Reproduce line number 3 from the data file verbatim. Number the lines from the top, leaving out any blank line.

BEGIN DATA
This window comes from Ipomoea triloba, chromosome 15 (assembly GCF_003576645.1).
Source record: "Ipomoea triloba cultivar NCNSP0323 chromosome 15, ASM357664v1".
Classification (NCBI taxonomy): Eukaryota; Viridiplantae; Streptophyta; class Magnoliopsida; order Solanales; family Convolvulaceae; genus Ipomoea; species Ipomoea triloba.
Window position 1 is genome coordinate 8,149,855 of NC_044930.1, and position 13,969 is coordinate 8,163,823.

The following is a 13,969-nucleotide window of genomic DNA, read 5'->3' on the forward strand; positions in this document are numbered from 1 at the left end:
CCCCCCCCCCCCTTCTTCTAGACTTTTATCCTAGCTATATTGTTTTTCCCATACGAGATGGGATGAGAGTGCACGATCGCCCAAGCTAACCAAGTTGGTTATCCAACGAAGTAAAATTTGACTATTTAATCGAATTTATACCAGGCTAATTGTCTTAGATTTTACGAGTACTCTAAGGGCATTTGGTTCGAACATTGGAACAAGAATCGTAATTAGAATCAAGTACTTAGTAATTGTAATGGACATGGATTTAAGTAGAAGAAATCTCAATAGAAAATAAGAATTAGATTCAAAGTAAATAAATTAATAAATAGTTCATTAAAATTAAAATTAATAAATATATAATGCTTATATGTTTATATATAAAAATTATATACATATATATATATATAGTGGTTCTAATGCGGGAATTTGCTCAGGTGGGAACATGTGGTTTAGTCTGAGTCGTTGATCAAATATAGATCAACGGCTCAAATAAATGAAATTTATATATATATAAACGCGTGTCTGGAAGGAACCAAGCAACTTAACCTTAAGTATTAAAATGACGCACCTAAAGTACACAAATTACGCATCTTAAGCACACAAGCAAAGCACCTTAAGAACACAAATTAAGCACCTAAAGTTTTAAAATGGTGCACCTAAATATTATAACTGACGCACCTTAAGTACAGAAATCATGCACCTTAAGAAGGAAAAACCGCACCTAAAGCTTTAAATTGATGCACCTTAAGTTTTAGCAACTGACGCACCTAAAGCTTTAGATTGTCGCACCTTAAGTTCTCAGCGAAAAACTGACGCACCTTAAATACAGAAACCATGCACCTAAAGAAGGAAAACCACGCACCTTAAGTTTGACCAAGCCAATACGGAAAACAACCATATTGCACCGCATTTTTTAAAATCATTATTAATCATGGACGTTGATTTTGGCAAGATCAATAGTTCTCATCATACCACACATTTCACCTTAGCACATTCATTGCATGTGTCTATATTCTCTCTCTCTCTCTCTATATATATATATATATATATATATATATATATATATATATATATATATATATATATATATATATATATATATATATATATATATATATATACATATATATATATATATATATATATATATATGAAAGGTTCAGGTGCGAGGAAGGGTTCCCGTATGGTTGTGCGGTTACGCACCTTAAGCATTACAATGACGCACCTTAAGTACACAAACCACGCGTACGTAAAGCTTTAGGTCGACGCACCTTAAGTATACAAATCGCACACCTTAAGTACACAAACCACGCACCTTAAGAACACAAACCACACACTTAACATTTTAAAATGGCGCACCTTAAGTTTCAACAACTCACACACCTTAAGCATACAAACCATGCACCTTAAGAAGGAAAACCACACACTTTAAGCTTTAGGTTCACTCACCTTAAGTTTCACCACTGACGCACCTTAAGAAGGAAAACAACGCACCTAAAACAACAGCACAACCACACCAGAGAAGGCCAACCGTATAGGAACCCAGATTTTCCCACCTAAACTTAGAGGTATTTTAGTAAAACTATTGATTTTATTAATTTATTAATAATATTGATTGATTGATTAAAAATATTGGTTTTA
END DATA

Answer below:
Classification (NCBI taxonomy): Eukaryota; Viridiplantae; Streptophyta; class Magnoliopsida; order Solanales; family Convolvulaceae; genus Ipomoea; species Ipomoea triloba.